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The Rotten State of Britain Paperback – February 13, 2009
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The Parliament of Great Britain has become subordinate to the institutions of Europe and is but a translation device and rubber stamp for the conversion of European laws and regulaions into country specific versions for the various countries which make up the United Kingdom.
The liberalism of Britain which attracted Fredrich von Hayek when he fled from Germany has been supplanted by the dirigiste culture of Europe. While there is a little rearguard action, most of the time successive governments have paid lip service to the idea of Island Britain, using the EU as a straw man to help bolster their election prospects.
Both parties have little to choose between them having generally accepted Blair's views. The Houses of Parliament are now stuffed with yes-men professional politicians who look upon their role as employees first and foremost and the more independent House of Lords has been emasculated as the voice of reason and objective examination.
This book clearly demonstrates from an individualist and market based viewpoint how the fundamental nature of British society has been changed for the worst. At a basic level, individuals can no longer deal with things themselves as the departments of government have inserted themselves into every area of life. I am reminded of the expansion of the National Socialist Bureaucracy similarly in Hitler's Germany from 1933.
Most British sunjects will freely express their frustrations at their inability to get on in their lives without bumping into some stupid rule or another along the way.Read more ›
The book sets out to detail all the various aspects of life that have worsened under Labour ranging from personal freedom thru taxation to the most basic provisions of health in the NHS. Dr Butler effectively prepares anyone who wishes to perforate the continued assertion that Britain is in its current state because of Conservative administration that ended over a decade ago.
He details the insidious nature of the politicalization by the Labour Party of all parts of the bureaucracy of British governance. Instead of unelected faceless bureaucrats there are party apparatchniks meddling in every aspect to make sure it meets with the Labour plan for Britain. In the greatest of ironies all those things that were criticized by Labour in opposition have been seized on an amped up under Labour.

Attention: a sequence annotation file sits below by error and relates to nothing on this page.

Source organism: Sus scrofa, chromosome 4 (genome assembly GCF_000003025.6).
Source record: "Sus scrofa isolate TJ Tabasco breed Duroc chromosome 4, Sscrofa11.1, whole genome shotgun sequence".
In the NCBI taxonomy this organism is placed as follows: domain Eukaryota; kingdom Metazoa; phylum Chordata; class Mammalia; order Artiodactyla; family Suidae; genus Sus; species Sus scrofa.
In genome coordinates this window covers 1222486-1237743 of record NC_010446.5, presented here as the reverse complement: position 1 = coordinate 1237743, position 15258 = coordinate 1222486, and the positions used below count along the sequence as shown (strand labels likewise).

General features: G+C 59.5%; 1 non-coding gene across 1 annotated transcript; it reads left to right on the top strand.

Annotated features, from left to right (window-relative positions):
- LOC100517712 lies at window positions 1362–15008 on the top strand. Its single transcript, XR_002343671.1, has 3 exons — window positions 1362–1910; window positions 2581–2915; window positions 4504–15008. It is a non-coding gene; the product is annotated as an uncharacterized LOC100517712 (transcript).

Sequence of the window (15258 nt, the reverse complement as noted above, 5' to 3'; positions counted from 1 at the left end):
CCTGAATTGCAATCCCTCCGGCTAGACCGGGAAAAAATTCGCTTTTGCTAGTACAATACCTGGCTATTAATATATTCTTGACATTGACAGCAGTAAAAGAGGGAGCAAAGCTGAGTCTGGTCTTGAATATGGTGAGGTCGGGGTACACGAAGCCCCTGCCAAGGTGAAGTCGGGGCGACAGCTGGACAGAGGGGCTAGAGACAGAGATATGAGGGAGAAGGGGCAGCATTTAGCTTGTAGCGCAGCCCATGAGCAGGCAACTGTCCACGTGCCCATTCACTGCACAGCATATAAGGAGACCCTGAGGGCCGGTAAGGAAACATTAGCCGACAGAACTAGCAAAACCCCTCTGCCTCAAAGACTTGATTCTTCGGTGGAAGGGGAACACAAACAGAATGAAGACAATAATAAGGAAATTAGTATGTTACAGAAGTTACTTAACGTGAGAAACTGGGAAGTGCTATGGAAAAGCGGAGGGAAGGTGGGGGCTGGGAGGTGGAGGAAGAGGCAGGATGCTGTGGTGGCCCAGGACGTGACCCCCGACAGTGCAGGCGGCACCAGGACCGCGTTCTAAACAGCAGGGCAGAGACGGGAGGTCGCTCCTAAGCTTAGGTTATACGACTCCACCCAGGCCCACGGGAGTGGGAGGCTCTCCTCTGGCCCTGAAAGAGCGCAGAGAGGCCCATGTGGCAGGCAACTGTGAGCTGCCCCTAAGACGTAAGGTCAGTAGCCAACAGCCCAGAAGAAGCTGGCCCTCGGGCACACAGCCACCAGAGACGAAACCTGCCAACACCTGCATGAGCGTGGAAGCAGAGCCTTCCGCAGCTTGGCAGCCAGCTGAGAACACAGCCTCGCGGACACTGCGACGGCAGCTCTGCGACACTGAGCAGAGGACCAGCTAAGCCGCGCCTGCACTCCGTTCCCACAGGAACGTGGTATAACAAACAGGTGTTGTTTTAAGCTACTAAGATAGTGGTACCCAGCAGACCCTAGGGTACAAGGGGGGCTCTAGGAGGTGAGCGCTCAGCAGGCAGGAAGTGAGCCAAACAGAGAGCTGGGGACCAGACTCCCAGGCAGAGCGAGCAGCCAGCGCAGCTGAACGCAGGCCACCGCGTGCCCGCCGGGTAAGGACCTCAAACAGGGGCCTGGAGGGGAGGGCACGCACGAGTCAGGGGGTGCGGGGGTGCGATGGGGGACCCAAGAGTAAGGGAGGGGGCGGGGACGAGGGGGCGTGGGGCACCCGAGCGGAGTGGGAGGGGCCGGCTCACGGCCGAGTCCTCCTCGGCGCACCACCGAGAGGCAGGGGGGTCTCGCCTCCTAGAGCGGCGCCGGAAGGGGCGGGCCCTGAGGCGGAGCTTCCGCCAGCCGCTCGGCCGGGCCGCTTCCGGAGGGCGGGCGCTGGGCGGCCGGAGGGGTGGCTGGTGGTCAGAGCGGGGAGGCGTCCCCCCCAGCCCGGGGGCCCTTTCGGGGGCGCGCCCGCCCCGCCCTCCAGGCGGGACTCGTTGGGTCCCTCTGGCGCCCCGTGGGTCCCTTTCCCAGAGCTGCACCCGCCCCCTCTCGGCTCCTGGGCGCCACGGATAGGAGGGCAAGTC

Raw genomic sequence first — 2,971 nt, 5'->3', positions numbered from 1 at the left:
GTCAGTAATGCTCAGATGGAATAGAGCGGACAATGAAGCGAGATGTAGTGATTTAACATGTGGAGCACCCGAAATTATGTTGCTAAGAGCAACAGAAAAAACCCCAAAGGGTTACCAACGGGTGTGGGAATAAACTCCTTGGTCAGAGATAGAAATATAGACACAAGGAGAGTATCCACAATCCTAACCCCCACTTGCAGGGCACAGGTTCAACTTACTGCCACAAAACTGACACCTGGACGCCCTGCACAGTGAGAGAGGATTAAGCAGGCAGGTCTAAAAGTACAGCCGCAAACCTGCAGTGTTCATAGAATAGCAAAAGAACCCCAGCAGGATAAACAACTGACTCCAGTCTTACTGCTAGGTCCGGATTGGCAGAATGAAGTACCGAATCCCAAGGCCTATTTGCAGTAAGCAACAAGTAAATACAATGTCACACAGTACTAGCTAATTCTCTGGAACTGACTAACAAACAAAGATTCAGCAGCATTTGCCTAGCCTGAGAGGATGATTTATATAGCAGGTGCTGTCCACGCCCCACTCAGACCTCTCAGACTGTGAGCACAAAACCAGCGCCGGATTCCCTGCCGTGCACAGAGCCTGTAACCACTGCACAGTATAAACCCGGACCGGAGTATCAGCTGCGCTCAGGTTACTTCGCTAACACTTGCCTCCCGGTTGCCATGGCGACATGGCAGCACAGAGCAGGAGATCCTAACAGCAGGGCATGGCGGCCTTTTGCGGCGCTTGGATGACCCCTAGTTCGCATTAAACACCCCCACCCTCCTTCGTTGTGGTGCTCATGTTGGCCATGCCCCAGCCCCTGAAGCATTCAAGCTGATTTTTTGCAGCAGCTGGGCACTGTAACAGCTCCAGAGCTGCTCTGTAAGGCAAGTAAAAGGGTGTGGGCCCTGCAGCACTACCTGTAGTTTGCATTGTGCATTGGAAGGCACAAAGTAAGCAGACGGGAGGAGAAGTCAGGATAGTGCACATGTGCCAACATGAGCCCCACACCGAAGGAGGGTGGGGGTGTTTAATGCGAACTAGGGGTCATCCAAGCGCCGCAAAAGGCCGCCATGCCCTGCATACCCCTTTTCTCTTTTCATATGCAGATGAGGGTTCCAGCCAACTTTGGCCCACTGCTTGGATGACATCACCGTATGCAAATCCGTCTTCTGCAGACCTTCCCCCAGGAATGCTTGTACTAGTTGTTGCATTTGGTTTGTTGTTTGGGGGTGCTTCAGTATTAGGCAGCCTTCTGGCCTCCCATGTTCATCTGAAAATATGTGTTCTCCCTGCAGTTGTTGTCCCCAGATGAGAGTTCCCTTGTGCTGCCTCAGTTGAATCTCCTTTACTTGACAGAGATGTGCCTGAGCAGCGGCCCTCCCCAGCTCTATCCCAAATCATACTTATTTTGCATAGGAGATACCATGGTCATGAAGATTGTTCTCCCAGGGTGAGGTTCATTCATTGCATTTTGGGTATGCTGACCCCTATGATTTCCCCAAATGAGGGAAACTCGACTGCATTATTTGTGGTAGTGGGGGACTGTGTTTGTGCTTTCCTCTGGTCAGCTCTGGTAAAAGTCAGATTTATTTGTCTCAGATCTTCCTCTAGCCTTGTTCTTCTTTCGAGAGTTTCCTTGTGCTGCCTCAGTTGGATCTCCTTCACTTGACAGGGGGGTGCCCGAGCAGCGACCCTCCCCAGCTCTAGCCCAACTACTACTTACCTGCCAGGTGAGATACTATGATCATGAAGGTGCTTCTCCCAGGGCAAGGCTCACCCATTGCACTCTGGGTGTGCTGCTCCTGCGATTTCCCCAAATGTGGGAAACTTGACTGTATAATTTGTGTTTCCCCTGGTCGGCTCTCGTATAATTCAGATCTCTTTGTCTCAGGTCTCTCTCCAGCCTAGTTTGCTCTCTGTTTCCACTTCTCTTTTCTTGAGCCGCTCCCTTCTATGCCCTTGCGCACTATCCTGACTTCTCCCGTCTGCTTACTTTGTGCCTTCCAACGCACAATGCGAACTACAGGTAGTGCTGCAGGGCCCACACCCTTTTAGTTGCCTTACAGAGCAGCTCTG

A crumbling economy, infrastructure and place in the world continues to demonstrate Labour course to repeat the disasters of Labour controlled 1970s.
This book is both enlightening and wholly depressing for those who admire the UK. New Labour promised so much only to deliver far worse.
While Dr. Butler is not that keen on the current Conservative solution to New Labour, he does offer sage advice to all those willing to consider his ideas. If the Conservatives adopted his plan for their next manifesto they might have a good chance of sorting out the current mess.
I guess if there is a criticism here, it is that this book is mostly likely to be preaching to the converted, although I hope that even those who might be quite sympathetic to the Labour Party might have pause to wonder why things have gone wrong for this administration. Even so, Dr Butler avoids hectoring his audience or assuming that they all share his preconceptions. Up to a point, though, this book will tend to put off anyone who views society, economics and politics through mostly statist lenses. But if Dr Butler had to explain his philosophy and economics from first principles, he would have had to write a much longer book.
Dr Butler clearly demonstrates that classical liberalism is more than just about economics, but about freedom in every aspect of human life. I hope this book inspires those in opposition to this government to start addressing some of the many problems it addresses. They have a lot of work to do.